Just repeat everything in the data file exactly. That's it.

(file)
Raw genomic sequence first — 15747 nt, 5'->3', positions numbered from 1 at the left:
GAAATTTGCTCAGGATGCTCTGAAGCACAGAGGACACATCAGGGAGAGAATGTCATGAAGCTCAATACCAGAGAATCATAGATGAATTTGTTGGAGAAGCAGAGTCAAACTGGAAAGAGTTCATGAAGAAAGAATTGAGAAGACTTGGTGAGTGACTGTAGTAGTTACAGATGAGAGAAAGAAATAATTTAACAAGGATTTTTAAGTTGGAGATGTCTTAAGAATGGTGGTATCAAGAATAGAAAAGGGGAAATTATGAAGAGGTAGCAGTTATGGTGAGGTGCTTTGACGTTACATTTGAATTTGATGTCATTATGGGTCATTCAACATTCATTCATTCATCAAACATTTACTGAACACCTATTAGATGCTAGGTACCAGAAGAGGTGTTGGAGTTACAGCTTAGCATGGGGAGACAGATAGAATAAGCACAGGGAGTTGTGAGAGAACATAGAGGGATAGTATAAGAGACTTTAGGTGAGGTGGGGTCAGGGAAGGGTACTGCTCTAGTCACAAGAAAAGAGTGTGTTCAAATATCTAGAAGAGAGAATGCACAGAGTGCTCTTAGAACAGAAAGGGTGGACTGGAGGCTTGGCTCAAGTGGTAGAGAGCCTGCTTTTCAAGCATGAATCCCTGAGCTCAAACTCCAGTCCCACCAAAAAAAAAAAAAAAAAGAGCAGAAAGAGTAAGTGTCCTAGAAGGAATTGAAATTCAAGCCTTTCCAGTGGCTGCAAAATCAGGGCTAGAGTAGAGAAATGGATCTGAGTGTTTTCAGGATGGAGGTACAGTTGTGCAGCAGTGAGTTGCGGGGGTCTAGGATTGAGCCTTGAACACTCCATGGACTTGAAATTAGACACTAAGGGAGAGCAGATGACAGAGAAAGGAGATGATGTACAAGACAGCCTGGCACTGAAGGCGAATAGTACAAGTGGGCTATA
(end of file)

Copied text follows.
Raw genomic sequence first — 15747 nt, 5'->3', positions numbered from 1 at the left:
GAAATTTGCTCAGGATGCTCTGAAGCACAGAGGACACATCAGGGAGAGAATGTCATGAAGCTCAATACCAGAGAATCATAGATGAATTTGTTGGAGAAGCAGAGTCAAACTGGAAAGAGTTCATGAAGAAAGAATTGAGAAGACTTGGTGAGTGACTGTAGTAGTTACAGATGAGAGAAAGAAATAATTTAACAAGGATTTTTAAGTTGGAGATGTCTTAAGAATGGTGGTATCAAGAATAGAAAAGGGGAAATTATGAAGAGGTAGCAGTTATGGTGAGGTGCTTTGACGTTACATTTGAATTTGATGTCATTATGGGTCATTCAACATTCATTCATTCATCAAACATTTACTGAACACCTATTAGATGCTAGGTACCAGAAGAGGTGTTGGAGTTACAGCTTAGCATGGGGAGACAGATAGAATAAGCACAGGGAGTTGTGAGAGAACATAGAGGGATAGTATAAGAGACTTTAGGTGAGGTGGGGTCAGGGAAGGGTACTGCTCTAGTCACAAGAAAAGAGTGTGTTCAAATATCTAGAAGAGAGAATGCACAGAGTGCTCTTAGAACAGAAAGGGTGGACTGGAGGCTTGGCTCAAGTGGTAGAGAGCCTGCTTTTCAAGCATGAATCCCTGAGCTCAAACTCCAGTCCCACCAAAAAAAAAAAAAAAAAGAGCAGAAAGAGTAAGTGTCCTAGAAGGAATTGAAATTCAAGCCTTTCCAGTGGCTGCAAAATCAGGGCTAGAGTAGAGAAATGGATCTGAGTGTTTTCAGGATGGAGGTACAGTTGTGCAGCAGTGAGTTGCGGGGGTCTAGGATTGAGCCTTGAACACTCCATGGACTTGAAATTAGACACTAAGGGAGAGCAGATGACAGAGAAAGGAGATGATGTACAAGACAGCCTGGCACTGAAGGCGAATAGTACAAGTGGGCTATA